This week's listening is brought to by not-entirely-forgotten Danish composer Carl Nielsen. Though Nielsen is likely best-known for works such as his Wind Quintet, Clarinet and Flute Concerti, and, to a much lesser extent, his fourth symphony, I have found his Aladdin Suite to be one of his more imaginative works, containing the best of his compositional output in one condensed work. If you are not already familiar with the piece, give it a listen here.
A brief overview of Nielsen
Nielsen was no slouch. His compositional output consists of 419 works as compiled by the Royal Library of Denmark, including but not limited to six symphonies, three concerti, a huge number of songs and solo piano works, two operas, and a healthy collection of other orchestral works and chamber music. Originally trained as a violinist, Carl Nielsen served more as a conductor and performer than as a composer for the majority of his life.
His compositions have a fun energy to them—they are not as heady so much of the German Romantic music that is force-fed to us in academia, but has maybe a little more... intellect, for lack of a better term, than his Scandinavian counterparts Sibelius and Grieg. Aesthetically, he is very much a mid to late romantic, while his orchestration technique is more wildly creative and "unorthodox" to his contemporaries. His music was in much more demand in the theater than for the concert stage, implying a more operatic approach to his use of the orchestra.
Though his works were considered a success during his life time, he was not without criticism. Humorous by today's standards, he was hammered by critics for not ending movements of his symphonies in the same key which they had started (scandalous!). A comment that definitely stuck out to me when asking a colleague why Nielsen's orchestral works are not programmed more, he said without hesitation, "because it is so f***ing hard!"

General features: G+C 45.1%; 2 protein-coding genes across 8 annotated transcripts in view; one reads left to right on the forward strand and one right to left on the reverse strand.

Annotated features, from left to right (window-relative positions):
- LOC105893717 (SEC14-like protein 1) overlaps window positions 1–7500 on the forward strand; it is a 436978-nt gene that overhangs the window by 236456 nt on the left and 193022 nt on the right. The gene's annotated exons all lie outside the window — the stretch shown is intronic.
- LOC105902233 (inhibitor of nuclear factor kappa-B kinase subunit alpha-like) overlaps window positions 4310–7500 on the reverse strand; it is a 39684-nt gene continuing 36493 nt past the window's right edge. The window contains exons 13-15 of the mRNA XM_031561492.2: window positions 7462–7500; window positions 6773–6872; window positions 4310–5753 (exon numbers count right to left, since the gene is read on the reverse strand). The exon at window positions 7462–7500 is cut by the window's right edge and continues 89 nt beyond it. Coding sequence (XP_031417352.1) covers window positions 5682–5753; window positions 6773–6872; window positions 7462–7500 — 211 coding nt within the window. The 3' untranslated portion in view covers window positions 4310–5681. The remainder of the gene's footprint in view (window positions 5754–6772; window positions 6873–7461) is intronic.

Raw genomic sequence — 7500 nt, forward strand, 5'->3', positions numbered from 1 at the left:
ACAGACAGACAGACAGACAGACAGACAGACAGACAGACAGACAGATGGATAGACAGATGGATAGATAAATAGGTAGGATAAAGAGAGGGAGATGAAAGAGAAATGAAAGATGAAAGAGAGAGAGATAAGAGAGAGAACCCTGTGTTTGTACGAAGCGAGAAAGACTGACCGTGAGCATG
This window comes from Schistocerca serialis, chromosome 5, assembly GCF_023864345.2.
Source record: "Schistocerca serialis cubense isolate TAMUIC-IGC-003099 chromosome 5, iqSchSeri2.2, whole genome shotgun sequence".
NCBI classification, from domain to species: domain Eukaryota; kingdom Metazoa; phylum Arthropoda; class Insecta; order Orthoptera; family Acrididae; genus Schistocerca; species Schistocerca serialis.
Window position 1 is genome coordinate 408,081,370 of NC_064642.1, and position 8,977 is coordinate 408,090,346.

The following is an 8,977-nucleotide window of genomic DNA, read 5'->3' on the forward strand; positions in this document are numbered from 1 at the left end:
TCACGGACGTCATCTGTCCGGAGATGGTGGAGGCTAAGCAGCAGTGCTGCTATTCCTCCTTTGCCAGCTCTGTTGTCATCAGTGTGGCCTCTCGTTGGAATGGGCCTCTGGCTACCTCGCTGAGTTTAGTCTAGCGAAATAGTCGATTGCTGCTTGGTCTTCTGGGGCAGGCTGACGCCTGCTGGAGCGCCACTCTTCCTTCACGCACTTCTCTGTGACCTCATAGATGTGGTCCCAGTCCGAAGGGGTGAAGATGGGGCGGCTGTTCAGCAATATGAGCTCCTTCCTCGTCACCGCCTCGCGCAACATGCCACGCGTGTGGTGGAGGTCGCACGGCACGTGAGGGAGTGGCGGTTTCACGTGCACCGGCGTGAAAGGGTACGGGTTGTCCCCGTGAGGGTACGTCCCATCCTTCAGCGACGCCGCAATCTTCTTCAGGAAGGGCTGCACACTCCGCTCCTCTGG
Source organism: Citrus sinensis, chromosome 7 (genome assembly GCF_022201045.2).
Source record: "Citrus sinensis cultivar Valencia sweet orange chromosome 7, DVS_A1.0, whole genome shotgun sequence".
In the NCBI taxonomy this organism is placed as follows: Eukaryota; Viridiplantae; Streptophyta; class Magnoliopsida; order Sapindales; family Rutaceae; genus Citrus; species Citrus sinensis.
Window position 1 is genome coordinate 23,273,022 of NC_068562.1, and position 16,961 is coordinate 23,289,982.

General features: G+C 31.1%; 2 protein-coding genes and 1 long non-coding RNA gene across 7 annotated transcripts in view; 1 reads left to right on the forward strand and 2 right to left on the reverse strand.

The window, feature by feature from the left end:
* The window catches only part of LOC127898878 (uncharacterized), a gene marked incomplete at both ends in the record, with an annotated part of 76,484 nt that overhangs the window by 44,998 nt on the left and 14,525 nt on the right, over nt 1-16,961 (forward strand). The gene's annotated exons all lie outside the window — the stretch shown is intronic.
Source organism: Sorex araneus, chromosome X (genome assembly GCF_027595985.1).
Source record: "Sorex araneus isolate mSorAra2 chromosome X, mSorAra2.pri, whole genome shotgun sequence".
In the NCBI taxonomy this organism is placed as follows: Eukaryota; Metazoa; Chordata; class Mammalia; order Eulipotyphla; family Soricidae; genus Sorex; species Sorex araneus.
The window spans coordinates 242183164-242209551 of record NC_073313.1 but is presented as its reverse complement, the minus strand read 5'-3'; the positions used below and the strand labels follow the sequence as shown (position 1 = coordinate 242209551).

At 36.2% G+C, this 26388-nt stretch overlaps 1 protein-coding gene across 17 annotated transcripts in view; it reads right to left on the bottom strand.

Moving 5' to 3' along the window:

Despite his notable absence from most of the American academic institution, Nielsen and his music is rightly preserved as national treasures in Denmark. There is a rather informative biography of Nielsen put out by the Carl Nielsen Society that I would encourage everyone to read who is searching for more information.
A bit about the piece
The Aladdin Suite is actually a set of excerpts from a much, MUCH larger work called Aladdin: Fairy Tale Drama in 5 Acts. The latter, completed in 1919, is his largest-scale work, and is only beaten by his operas in duration. Not unlike many of his contemporaries, the drama is heavily influenced by what Nielsen thought would evoke the Middle and Far East, and is packed with questionable movement titles such as Negro Dance, and Hindu Dance (a sign of the times, I know, and Tchaikovsky's Nutcracker has a similar issue yet remains the most performed piece of music ever).
The suite was actually published after Nielsens death and released in 1940, meaning that, while the fairy tale drama is public domain, the suite is not. The seven parts of the suite were actually slightly reordered from where they appeared in the drama—likely to create a more cohesive piece—and consist of the sections that Nielsen enjoyed conducting the most.
What I do find interesting about this suite is that it is one of those pieces where you listen to and then look a score and think, "well, that is unexpected simple, but how else would it be notated?" I liken it to Dvořák's music in that the music on the score looks... well... dumb, but the audial experience is quite compelling. A great example of this is The Marketplace in Ispahan, which consists of several loops of music that are played on top of each other and then subtracted. How is it notated? It is different sections of music with repeat bars around them with the instructions to cue them in as desired. Nothing remarkable but, again, how else WOULD it be notated?
I do not know if there is a recording of Nielsen himself conducting it—as stated above, he did die before it was published—but performances and recordings of this piece seem to vary widely. Tempo is all over the place, and even some major orchestral elements are modified, most notably the addition or subtraction of the choir. The good thing about that is that if you do not like the recording I posted above, you can likely find a different one that suits your needs better.